About cardiac arrythmia
Cardiac arrythmia is a heart problem characterised by abnormal
electrical activity in the heart resulting in its disorderly rhythm.
The heart consists of two upper chambers namely atria and two lower
chambers namely ventricles, which contract in a coordinated fashion. The
signal for contraction of heart muscles, also called electrical
impulse, begins in the SA node (pacemaker) placed in one of the atria.
This electrical impulse is then passed along atria and ventricles,
resulting in synchronised heart beats. The normal heart rate is 72
regular beats per minute.
Any disorder in the electrical conduction of impulses may result in
un-coordinated or abnormal rhythm of heart, called arrythmias. At times,
the heart rate may be regular but slower than 60 beats per minute and
is termed as bradycardia whereas heart rate of more than 100 per minute
is called tachycardia.
Cardiac arrythmia: Incidence, age and sex
Cardiac arrythmias are commonly seen in the general population.
Although it can occur in any age group, it is predominantly seen in
Signs and symptoms of cardiac arrythmia: Diagnosis
Cardiac arrythmias has a varied clinical spectrum. Some individuals
may be asymptomatic or experience occasional episodes of palpitations
and skipping beats. However cardiac arrythmias in some individuals may
present with breathlessness, fainting spells, increased sweating and
fatigue. Following are some examples of cardiac arrythmia encountered in
the general population:
- Atrial Fibrillation- Rapid, irregular rhythm of upper chambers of heart.
- Atrial Flutter- Similar to atrial fibrillation but more synchronised.
- Supraventricular tachycardia- Rapid but regular heart rate in atria.
- Ventricular Fibrillation- Erratic, irregular rate originating in the
lower chambers of heart called ventricles. The heart is unable to pump
out blood to other organs. This is a medical emergency.
- Bradyarrythmias- Slow heart rate which can be either regular or irregular.
It is essential to consult a cardiologist when an individual
experiences the above stated symptoms. Cardiac arrythmia can be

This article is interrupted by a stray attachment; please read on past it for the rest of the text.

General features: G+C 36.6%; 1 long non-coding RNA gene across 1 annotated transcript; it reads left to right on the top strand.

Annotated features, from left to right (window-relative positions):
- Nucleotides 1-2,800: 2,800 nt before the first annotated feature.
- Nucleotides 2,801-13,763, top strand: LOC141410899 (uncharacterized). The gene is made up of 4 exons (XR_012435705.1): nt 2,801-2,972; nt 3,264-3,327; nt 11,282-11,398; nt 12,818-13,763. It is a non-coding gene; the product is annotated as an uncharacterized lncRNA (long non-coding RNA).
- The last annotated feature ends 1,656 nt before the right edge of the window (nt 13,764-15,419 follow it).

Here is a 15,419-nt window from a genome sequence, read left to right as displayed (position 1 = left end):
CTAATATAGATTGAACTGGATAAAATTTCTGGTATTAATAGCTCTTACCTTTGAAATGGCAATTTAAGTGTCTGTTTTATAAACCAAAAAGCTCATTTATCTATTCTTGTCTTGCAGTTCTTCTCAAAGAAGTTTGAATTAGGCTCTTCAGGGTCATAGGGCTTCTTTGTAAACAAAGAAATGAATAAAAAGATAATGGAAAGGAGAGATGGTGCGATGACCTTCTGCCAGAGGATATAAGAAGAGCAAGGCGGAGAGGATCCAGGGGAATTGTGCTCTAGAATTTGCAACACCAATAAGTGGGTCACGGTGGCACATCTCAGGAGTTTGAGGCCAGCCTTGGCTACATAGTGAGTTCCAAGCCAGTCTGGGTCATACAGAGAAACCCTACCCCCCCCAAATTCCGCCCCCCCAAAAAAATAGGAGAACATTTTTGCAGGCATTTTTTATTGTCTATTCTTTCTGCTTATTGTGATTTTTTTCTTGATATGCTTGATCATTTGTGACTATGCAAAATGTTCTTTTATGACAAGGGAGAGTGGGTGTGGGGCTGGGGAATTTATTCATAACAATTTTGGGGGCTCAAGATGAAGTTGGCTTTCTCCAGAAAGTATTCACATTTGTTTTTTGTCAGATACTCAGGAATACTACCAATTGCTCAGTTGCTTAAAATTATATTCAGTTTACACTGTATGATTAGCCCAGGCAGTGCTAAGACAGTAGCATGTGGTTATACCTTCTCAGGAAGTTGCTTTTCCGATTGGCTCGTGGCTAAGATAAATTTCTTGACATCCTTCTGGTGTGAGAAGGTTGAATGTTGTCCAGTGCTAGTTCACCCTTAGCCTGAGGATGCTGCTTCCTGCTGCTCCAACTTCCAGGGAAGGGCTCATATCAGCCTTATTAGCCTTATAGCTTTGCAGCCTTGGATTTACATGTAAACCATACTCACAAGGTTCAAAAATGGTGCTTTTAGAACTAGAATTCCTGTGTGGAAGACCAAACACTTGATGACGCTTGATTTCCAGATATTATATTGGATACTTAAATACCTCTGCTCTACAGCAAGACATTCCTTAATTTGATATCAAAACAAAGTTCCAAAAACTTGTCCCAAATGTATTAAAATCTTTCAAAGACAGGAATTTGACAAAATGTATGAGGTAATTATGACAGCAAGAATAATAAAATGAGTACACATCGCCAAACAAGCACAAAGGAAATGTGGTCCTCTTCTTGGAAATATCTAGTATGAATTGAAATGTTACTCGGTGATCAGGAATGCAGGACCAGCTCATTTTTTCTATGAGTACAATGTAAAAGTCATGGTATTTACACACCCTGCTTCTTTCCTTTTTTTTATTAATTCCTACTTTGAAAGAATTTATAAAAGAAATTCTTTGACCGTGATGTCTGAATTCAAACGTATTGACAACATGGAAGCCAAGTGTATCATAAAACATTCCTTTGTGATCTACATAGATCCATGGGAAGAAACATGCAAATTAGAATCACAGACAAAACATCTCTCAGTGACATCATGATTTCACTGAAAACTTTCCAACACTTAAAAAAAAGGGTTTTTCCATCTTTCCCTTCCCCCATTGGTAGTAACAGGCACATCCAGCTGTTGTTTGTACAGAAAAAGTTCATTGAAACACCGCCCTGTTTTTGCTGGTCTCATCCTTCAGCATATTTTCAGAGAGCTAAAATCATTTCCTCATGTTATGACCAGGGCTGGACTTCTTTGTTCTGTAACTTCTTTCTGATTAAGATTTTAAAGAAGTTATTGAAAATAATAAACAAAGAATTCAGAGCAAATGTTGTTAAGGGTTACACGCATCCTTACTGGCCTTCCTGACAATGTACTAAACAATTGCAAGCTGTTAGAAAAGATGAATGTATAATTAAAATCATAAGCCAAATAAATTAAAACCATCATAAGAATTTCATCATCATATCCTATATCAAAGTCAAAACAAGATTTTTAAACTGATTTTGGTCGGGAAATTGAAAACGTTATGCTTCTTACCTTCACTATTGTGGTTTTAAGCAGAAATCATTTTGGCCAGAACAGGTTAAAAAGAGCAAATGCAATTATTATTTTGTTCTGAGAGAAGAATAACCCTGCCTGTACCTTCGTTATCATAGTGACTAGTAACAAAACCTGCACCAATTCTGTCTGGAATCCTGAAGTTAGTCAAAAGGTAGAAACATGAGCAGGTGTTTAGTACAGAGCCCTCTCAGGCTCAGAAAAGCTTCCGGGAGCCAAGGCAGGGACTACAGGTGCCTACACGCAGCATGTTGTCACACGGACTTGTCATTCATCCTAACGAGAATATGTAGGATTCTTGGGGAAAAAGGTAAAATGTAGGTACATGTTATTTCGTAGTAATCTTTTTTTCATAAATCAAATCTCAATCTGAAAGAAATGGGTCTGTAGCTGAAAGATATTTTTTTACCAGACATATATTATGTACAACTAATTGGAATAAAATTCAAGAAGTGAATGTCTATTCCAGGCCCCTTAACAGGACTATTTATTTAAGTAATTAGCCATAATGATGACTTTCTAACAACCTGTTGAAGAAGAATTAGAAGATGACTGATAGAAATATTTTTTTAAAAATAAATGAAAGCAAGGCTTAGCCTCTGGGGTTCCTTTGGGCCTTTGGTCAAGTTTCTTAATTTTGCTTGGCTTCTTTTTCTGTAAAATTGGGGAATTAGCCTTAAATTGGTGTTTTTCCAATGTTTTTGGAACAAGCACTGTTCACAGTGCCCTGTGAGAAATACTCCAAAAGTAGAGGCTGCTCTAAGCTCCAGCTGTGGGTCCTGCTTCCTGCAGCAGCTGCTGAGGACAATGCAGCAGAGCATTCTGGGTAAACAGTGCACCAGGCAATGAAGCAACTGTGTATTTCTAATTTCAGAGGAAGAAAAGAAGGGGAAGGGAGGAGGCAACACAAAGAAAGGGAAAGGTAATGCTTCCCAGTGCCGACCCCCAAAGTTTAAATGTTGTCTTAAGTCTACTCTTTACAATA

diagnosed by auscultation of the chest during physical examination.
However, other investigations like ECG, ambulatory cardiac monitoring,
stress tests and electrophysiology studies may be needed to establish
the type of cardiac arrythmia.
Causes and prevention of cardiac arrythmia
Several causes of cardiac arrythmia have been postulated including
drugs and other diseases. Coronary artery disease of heart or angina may
predispose to cardiac arrythmia in many individuals. Furthermore,
kidney diseases or severe dehydration may also result in arrythmia in
response to electrolyte imbalance. Certain medications like beta
blockers or psychotropics are also offending factors in causations of
Some preventive measures include maintaining optimal weight, regular
physical exercises, appropriate dietary habits, smoking cessation and
reduction in stress level.
Cardiac arrythmia: Complications
The complications of cardiac arrythmia include partial or complete
heart block characterised by failure of conduction of electrical
impulses within the heart. This is a serious condition which demands
immediate medical attention. Other complications are also fatal and
include heart attack, stroke or sudden death.
Cardiac arrythmia: Treatment
The goal of treatment is to regularize and stabilize the rhythm of
the heart. This can be done by medications, using electric current or by
implanting a pacemaker. Medications like anti-arrythmic drugs may be
prescribed to normalise the heart rate. Other medications like
anti-coagulants may also be used to prevent clotting of blood which may
occur due to erratic pumping by the heart. Defibrillation procedure
which uses electric shock may be considered in management of ventricular
fibrillation. In some individuals, pacemaker can be implanted which
will send renewed electric signals to the heart muscles. Other
modalities of treatment include cardioversion and radiofrequency